I’m convicted by the following observations from someone history has proven to have been an excellent father:
How many parents there are … who are readier to provide playthings for their children than to share the delights of their children with those playthings; readier to set their children to knowledge-seeking, than to have a part in their children’s surprises and enjoyments of knowledge-attaining; readier to make good, as far as they can, all losses to their children, than to grieve with their children over those losses. And what a loss of power to those parents as parents, is this lack of sympathy with their children as children.
Henry Clay Trumbull, Hints on Child Training (1890). Mr. Trumbull was Elisabeth Elliott’s great-grandfather. (Ms. Elliot was the wife of the martyr Jim Elliot, returned as a missionary to the tribe that murdered her husband, and authored numerous excellent books, to include Through Gates of Splendor. )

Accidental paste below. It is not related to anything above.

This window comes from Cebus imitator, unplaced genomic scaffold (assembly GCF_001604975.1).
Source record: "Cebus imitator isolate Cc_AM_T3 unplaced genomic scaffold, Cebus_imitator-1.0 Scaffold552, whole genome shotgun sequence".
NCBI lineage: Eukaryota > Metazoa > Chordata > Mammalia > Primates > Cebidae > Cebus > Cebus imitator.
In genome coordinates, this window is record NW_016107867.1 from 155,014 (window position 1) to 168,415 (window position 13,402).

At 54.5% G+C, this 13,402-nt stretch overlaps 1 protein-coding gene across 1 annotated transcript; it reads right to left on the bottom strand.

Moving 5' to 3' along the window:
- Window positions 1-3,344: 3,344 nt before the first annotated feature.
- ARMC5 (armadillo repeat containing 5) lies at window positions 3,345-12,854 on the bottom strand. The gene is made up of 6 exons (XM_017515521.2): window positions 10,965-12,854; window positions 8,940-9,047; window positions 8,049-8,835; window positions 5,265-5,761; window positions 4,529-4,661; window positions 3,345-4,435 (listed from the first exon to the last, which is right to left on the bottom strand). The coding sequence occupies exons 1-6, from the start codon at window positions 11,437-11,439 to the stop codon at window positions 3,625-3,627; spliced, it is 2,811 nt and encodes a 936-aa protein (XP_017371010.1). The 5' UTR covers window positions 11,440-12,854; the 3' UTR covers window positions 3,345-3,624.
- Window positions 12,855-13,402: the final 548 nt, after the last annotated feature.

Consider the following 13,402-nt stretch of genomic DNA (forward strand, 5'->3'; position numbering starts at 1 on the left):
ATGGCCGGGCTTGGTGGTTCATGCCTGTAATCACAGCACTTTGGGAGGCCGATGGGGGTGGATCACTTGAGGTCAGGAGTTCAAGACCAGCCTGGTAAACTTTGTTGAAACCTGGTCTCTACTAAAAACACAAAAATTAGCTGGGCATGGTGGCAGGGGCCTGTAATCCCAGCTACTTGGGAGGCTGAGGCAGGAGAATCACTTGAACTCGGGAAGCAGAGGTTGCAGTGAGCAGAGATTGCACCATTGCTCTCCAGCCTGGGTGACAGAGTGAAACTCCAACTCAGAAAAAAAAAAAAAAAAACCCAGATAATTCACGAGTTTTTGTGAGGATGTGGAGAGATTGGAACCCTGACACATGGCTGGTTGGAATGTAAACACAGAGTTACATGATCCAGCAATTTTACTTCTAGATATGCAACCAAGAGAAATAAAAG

I have found it odd that while our children are young, impressionable, and living with us and looking up to us, it is so easy to focus on our careers, with a thought of how if we work hard, our senior years might be easier to enjoy. But isn’t that backwards? Shouldn’t we try to experience and enjoy the most while our children are with us (and while we’re still younger)? Mark Twain’s advice seems relevant to this point:
Twenty years from now you will be more disappointed by the things you didn’t do than by the ones you did do. So throw off the bowlines, sail away from the safe harbor. Catch the tradewinds in your sails. Explore. Dream. Discover.